School children wear facemasks while talking at a sculpture garden in the Museum District in Houston, Texas

In May, Texas Gov. Greg Abbott issued an executive order “prohibiting governmental entities in Texas—including counties, cities, school districts, public health authorities, or government officials—from requiring or mandating mask wearing.” In particular, Abbott came down on school districts trying to protect children and teachers by requiring masks by saying that “After June 4, no student, teacher, parent, or other staff member or visitor can be required to wear a mask while on campus.”

From that point forward, schools were trapped in a situation where they could either defy Abbott, and face prosecution by gleefully zealous state Attorney General Ken Paxton, or put their students at risk by placing them in schools they knew to be unsafe. Paxton warned schools that Texas would “vigorously fight” any school district that defied Abbott’s order and threatened districts with fines for non-compliance. But as the school year approached, multiple school districts determined that having Abbott and Paxton angry at them was better than having children in the ICU, So, as WFAA in Dallas reported last week, the number of districts willing to thumb their nose at Abbott’s order began to grow swiftly.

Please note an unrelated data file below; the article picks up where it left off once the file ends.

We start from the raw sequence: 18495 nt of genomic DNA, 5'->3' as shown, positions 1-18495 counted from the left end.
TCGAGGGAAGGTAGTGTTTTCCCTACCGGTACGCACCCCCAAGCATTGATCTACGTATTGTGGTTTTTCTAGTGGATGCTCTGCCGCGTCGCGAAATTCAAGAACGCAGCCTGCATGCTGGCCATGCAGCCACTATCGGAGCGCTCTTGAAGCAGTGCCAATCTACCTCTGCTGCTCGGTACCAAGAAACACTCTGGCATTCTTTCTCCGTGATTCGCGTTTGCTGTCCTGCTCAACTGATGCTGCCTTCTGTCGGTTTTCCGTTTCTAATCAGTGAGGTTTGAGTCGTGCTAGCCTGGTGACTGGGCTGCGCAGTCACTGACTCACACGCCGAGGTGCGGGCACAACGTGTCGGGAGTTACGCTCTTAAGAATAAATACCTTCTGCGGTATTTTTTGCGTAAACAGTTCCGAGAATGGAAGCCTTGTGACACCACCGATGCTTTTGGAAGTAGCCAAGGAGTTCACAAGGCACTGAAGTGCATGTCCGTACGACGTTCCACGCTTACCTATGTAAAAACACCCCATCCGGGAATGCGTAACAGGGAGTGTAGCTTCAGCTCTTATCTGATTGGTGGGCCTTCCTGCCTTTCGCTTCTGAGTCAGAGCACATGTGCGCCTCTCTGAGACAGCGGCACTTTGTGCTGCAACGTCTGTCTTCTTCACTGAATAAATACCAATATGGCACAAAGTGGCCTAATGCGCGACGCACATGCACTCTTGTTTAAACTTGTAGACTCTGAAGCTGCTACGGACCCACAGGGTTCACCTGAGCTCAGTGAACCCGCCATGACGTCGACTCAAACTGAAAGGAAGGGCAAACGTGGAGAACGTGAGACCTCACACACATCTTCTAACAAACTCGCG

Just days after classes began, the Associated Press reported that four school districts in Texas were forced to close when large numbers of students and staff members fell ill. That same day, Abbott himself tested positive for COVID-19 after he was seen glad-handing without a mask at multiple Republican events. Abbott sent messages to reassure the state that he was doing well, but the knowledge that the governor was getting deluxe care that included a booster shot and a dose of monoclonal antibodies didn’t exactly endear him to the parents of kids who aren’t eligible for either treatment.

On Thursday, the Tyler Morning Telegraph reported that Paxton had sent a letter of warning to schools that he said “have unlawfully imposed mask mandates.” By that point, it was a long, long list. It included districts like Paris, which hoped to find away around Abbott’s unsafety rules by making masks part of the school district’s dress code. And it included several districts like El Paso which, as Spectrum News reports, had already made it clear they were prepared to sue the governor to protect their kids under their care.

Then on Thursday evening, with dozens of school districts and almost as many courts lined up against them, Team Evil folded. Abbott didn’t withdraw his executive order, but for now at least, the state will no longer attempt to enforce his counter-sensible command. 





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